Also on Higuera is the stylish Flour House, where Neapolitan-style pizzas are pulled from the wood-fired oven pillowy, scorched and blistered, with toppings such as walnut pesto, bacon and mozzarella di bufala. On Mondays, pizzas are served by the half and whole meter, with choice of three to six tastings. House-made pastas are also a highlight. A few streets over, Vegetable Butcher’s Latin-inspired menu features vegetarian dishes that are as tempting as the meat offerings. All highlight locally grown or raised products.
If you’ve had your fill of virtuous eating, indulge at Batch, where you can order small-batch ice cream sandwiched between freshly baked cookies.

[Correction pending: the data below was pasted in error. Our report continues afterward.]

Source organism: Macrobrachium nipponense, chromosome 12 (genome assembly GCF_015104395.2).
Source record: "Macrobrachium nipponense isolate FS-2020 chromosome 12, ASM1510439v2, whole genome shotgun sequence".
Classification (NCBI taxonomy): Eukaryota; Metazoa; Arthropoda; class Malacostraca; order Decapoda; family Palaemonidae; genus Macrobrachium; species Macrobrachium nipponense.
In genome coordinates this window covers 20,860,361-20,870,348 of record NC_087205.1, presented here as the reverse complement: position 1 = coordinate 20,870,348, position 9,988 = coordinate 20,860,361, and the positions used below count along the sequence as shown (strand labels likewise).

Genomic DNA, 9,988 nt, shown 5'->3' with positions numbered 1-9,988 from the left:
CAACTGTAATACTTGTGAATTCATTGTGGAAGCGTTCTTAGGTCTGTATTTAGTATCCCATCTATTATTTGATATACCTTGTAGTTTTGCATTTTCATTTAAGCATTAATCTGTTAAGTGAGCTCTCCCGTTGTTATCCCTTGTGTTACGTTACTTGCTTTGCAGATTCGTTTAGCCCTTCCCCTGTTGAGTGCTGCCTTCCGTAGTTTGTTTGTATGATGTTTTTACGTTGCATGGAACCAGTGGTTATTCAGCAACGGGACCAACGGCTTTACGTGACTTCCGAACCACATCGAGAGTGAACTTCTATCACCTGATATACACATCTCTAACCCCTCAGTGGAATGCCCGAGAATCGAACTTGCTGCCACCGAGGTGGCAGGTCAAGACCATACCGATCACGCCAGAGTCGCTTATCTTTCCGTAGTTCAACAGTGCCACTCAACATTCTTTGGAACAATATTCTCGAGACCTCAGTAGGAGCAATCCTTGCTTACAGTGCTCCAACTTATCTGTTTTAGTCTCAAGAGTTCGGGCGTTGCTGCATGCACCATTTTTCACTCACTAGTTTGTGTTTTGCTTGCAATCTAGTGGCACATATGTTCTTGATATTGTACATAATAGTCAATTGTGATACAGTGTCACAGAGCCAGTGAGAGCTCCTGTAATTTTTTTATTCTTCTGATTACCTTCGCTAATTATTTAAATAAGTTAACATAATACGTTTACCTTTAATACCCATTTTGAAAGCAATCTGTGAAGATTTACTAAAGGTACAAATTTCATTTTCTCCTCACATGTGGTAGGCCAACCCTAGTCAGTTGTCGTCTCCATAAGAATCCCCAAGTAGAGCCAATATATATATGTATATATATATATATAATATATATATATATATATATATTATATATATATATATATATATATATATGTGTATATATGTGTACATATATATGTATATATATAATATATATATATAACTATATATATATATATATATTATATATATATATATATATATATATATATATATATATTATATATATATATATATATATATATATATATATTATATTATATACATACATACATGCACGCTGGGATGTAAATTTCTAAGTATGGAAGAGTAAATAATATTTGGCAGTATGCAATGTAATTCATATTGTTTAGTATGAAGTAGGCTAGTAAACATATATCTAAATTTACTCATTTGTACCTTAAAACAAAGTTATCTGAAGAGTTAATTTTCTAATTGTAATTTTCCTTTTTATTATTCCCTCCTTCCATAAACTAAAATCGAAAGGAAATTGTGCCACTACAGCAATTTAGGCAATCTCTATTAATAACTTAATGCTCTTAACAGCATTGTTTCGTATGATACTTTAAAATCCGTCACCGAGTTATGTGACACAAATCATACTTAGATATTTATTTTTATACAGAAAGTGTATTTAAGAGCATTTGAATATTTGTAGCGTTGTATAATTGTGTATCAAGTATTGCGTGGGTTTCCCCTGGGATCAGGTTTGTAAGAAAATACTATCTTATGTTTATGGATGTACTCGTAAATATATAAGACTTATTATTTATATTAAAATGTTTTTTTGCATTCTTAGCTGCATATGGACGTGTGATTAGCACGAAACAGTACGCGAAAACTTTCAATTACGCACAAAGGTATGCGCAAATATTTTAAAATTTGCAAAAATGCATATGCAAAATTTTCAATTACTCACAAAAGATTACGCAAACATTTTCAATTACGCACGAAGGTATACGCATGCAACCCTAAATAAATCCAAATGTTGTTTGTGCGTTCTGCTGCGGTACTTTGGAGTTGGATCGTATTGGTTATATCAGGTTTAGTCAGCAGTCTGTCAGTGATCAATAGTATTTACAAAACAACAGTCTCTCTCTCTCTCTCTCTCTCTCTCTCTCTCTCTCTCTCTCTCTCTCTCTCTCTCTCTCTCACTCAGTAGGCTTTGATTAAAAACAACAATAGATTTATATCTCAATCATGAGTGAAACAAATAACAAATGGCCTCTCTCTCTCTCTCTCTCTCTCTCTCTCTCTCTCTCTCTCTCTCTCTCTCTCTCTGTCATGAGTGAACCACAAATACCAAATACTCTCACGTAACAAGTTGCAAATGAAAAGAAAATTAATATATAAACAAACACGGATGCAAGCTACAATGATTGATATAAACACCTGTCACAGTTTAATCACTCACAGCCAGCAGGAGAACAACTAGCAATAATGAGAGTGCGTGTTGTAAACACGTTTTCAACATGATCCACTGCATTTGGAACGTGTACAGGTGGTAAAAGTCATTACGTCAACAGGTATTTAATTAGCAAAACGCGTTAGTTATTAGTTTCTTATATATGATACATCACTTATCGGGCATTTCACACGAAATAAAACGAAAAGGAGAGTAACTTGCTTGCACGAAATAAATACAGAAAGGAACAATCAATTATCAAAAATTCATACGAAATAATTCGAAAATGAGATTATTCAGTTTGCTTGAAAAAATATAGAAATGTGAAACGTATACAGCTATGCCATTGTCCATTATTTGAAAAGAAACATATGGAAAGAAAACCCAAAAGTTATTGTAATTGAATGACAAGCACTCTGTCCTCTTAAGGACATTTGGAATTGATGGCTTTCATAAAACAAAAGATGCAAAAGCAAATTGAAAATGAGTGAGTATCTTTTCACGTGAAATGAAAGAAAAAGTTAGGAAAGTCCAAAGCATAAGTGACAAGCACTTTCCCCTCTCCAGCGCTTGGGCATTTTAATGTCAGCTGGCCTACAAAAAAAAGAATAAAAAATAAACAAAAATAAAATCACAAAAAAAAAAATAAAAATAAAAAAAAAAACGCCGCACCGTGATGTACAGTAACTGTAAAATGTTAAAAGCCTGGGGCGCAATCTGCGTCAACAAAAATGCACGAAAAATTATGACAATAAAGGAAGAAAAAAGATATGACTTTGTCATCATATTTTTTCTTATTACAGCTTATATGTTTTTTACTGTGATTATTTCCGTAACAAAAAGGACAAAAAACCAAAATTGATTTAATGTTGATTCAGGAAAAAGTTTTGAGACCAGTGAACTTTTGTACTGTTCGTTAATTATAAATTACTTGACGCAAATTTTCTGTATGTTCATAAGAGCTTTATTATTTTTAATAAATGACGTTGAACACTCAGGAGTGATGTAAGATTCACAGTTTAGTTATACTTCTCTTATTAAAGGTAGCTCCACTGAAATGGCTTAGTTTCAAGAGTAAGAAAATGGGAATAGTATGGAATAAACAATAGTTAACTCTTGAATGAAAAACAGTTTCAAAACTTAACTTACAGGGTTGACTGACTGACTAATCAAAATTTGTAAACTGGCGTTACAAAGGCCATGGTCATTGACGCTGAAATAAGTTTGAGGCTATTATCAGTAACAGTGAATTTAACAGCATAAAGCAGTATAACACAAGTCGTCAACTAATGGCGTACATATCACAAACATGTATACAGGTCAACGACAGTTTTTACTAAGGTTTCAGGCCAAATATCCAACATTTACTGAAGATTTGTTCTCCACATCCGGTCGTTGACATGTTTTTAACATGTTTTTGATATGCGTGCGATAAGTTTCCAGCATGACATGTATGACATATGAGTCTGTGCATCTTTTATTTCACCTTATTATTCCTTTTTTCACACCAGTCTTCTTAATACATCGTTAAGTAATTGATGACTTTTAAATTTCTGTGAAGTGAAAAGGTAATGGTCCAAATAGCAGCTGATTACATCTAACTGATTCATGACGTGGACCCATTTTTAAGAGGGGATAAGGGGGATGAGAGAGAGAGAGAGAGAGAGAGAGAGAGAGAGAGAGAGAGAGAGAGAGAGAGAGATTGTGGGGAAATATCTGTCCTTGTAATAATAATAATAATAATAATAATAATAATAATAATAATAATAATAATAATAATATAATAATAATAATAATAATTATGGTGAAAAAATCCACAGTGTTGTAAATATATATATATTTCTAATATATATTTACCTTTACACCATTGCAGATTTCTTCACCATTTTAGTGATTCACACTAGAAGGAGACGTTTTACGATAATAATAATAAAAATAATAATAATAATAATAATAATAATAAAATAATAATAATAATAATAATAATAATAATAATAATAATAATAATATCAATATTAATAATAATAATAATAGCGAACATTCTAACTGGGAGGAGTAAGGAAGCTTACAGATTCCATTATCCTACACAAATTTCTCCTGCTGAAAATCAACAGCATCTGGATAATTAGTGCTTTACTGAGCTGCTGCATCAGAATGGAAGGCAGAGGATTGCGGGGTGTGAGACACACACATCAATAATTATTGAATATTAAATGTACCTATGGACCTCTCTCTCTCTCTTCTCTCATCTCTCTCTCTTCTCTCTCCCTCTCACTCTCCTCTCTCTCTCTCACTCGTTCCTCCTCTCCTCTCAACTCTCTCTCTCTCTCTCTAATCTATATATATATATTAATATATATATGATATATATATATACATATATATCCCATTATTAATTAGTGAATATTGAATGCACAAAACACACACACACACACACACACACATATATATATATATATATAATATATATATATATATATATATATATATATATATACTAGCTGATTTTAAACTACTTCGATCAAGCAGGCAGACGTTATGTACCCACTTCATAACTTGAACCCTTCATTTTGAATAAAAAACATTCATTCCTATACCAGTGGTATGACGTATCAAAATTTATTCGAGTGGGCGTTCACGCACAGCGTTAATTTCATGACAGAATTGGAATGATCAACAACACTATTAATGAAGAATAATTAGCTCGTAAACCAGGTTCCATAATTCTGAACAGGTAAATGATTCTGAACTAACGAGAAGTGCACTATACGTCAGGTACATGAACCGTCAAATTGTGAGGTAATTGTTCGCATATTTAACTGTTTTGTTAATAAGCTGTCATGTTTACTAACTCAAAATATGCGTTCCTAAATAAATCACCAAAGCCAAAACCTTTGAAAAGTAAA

The night is young and the city’s entertainment scene is just warming up. The Art Deco Fremont Theater hosts about 150 shows a year, many featuring touring bands traveling between San Francisco and Los Angeles.
“They’re getting all the big acts that come through,” says Mike White, owner of Boo Boo Records.
For art films, check out the three-screen Palm Theater, which shows independent films, shorts and documentaries. It also happens to be America’s first solar-powered theater. In the downtown entertainment district, SLO Brew hosts concerts, comedy nights and events such as Battle of the Bands and a drag revue.
End the evening with a nightcap on the patio at the Granada Hotel and Bistro. The SLO down (watermelon-infused vodka, Cappelletti, Chareau, bianco vermouth, lemon, basil) seems like a proper way to wrap up the day.
Article by the San Francisco Chronicle